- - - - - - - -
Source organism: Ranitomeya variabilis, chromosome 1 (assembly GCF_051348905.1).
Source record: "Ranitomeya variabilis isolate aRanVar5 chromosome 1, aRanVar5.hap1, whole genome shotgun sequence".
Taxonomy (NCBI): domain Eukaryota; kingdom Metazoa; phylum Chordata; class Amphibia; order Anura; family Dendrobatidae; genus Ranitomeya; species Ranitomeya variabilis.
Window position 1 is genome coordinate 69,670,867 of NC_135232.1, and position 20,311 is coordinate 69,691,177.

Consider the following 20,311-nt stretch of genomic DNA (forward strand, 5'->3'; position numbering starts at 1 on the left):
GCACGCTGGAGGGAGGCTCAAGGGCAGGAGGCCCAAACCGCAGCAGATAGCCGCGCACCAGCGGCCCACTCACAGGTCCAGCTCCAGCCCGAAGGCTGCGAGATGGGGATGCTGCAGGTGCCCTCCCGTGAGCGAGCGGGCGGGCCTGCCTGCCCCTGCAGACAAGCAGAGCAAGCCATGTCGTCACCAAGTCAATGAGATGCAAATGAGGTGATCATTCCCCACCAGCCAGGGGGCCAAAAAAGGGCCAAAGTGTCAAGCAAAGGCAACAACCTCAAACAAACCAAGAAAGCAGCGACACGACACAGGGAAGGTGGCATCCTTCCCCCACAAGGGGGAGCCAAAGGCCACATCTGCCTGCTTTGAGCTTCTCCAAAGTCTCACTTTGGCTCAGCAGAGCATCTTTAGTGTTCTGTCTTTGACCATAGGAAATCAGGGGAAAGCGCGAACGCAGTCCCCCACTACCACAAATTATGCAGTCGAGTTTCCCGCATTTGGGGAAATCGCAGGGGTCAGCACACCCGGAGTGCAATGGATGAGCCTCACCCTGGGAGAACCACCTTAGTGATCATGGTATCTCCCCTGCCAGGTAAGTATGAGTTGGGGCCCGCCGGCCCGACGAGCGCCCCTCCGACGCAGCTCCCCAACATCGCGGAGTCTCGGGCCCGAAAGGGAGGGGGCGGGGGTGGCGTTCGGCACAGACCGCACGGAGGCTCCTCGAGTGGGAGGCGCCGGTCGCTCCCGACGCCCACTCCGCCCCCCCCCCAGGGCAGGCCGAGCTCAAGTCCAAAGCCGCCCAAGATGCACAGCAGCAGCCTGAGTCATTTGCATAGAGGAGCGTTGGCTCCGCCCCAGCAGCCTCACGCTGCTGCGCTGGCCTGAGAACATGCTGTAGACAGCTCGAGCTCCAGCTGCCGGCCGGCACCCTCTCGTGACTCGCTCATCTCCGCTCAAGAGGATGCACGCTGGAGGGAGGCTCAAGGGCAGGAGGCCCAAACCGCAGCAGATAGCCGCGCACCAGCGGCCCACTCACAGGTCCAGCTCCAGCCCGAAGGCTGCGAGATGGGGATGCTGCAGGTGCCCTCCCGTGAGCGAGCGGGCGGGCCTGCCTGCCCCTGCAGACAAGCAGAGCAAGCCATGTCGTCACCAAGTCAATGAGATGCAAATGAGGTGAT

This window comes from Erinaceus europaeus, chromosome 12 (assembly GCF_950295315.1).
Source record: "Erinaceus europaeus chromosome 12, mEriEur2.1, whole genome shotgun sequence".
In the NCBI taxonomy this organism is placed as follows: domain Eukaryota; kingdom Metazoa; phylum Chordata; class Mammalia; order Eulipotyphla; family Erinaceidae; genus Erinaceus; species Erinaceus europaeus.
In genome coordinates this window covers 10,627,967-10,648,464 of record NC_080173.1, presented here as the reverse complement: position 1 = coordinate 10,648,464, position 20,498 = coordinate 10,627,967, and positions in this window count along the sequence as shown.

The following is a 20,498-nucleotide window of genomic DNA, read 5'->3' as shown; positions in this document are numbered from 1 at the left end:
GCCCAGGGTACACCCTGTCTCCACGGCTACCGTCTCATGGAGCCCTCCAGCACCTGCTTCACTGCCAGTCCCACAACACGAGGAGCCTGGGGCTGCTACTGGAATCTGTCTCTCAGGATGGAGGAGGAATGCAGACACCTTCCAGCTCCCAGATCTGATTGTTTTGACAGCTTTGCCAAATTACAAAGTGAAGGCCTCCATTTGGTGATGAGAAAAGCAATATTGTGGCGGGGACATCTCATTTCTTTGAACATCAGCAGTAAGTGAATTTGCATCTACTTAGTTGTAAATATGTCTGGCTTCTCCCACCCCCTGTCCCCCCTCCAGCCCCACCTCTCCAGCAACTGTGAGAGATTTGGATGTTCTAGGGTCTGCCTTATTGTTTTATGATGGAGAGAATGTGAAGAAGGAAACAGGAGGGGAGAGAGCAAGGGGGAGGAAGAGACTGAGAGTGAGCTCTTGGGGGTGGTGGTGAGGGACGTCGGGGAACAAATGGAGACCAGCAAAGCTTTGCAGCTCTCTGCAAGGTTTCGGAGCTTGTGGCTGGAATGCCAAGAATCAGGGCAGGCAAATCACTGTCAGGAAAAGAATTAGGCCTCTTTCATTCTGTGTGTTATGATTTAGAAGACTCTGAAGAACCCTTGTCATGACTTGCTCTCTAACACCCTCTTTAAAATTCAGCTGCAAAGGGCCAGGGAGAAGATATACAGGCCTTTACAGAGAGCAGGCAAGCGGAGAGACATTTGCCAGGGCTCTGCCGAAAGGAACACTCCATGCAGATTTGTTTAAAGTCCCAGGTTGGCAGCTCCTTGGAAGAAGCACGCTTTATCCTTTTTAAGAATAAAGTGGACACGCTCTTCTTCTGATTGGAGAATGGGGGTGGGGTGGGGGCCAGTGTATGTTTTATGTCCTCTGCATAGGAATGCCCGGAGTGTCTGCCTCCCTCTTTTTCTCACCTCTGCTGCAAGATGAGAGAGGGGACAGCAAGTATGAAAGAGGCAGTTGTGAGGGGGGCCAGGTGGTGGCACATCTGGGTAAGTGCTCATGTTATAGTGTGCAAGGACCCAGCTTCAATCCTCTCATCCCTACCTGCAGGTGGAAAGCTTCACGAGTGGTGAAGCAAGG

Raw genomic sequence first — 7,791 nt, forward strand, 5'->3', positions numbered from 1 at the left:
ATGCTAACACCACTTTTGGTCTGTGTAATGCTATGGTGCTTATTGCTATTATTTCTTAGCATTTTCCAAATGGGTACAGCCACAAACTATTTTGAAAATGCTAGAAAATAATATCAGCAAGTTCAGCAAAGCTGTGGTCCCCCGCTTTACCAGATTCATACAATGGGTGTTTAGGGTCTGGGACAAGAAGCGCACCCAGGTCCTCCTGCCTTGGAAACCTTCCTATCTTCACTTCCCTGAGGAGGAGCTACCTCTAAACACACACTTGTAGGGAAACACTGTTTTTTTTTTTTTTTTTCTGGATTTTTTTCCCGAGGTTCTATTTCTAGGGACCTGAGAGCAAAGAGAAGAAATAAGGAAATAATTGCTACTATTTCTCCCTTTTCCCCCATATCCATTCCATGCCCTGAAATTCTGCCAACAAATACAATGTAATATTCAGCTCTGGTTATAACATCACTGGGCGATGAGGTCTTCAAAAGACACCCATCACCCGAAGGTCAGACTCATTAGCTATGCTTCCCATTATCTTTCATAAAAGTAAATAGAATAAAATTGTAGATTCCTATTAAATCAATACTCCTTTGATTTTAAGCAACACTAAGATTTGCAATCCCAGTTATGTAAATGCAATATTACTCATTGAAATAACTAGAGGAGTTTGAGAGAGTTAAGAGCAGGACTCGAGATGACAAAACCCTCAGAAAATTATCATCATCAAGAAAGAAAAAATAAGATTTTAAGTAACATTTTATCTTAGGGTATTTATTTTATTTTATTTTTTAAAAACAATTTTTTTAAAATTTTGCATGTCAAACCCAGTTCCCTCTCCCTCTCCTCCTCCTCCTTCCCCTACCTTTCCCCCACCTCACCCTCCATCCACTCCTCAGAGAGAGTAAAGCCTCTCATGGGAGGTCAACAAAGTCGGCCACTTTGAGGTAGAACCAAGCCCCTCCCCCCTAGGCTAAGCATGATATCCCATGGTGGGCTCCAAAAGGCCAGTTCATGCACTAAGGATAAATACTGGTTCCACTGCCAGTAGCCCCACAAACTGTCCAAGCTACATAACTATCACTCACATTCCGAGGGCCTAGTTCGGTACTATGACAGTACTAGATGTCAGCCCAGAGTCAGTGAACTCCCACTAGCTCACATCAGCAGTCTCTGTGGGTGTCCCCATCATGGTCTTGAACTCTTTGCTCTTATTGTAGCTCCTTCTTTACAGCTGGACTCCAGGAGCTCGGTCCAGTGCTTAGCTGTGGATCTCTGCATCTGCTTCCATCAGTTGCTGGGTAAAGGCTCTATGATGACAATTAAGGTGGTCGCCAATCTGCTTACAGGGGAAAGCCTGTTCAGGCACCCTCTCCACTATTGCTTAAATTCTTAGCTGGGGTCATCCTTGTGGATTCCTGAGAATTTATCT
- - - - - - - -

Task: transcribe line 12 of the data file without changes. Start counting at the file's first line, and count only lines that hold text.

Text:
GCCCAGGGTACACCCTGTCTCCACGGCTACCGTCTCATGGAGCCCTCCAGCACCTGCTTCACTGCCAGTCCCACAACACGAGGAGCCTGGGGCTGCTACTGGAATCTGTCTCTCAGGATGGAGGAGGAATGCAGACACCTTCCAGCTCCCAGATCTGATTGTTTTGACAGCTTTGCCAAATTACAAAGTGAAGGCCTCCATTTGGTGATGAGAAAAGCAATATTGTGGCGGGGACATCTCATTTCTTTGAACATCAGCAGTAAGTGAATTTGCATCTACTTAGTTGTAAATATGTCTGGCTTCTCCCACCCCCTGTCCCCCCTCCAGCCCCACCTCTCCAGCAACTGTGAGAGATTTGGATGTTCTAGGGTCTGCCTTATTGTTTTATGATGGAGAGAATGTGAAGAAGGAAACAGGAGGGGAGAGAGCAAGGGGGAGGAAGAGACTGAGAGTGAGCTCTTGGGGGTGGTGGTGAGGGACGTCGGGGAACAAATGGAGACCAGCAAAGCTTTGCAGCTCTCTGCAAGGTTTCGGAGCTTGTGGCTGGAATGCCAAGAATCAGGGCAGGCAAATCACTGTCAGGAAAAGAATTAGGCCTCTTTCATTCTGTGTGTTATGATTTAGAAGACTCTGAAGAACCCTTGTCATGACTTGCTCTCTAACACCCTCTTTAAAATTCAGCTGCAAAGGGCCAGGGAGAAGATATACAGGCCTTTACAGAGAGCAGGCAAGCGGAGAGACATTTGCCAGGGCTCTGCCGAAAGGAACACTCCATGCAGATTTGTTTAAAGTCCCAGGTTGGCAGCTCCTTGGAAGAAGCACGCTTTATCCTTTTTAAGAATAAAGTGGACACGCTCTTCTTCTGATTGGAGAATGGGGGTGGGGTGGGGGCCAGTGTATGTTTTATGTCCTCTGCATAGGAATGCCCGGAGTGTCTGCCTCCCTCTTTTTCTCACCTCTGCTGCAAGATGAGAGAGGGGACAGCAAGTATGAAAGAGGCAGTTGTGAGGGGGGCCAGGTGGTGGCACATCTGGGTAAGTGCTCATGTTATAGTGTGCAAGGACCCAGCTTCAATCCTCTCATCCCTACCTGCAGGTGGAAAGCTTCACGAGTGGTGAAGCAAGG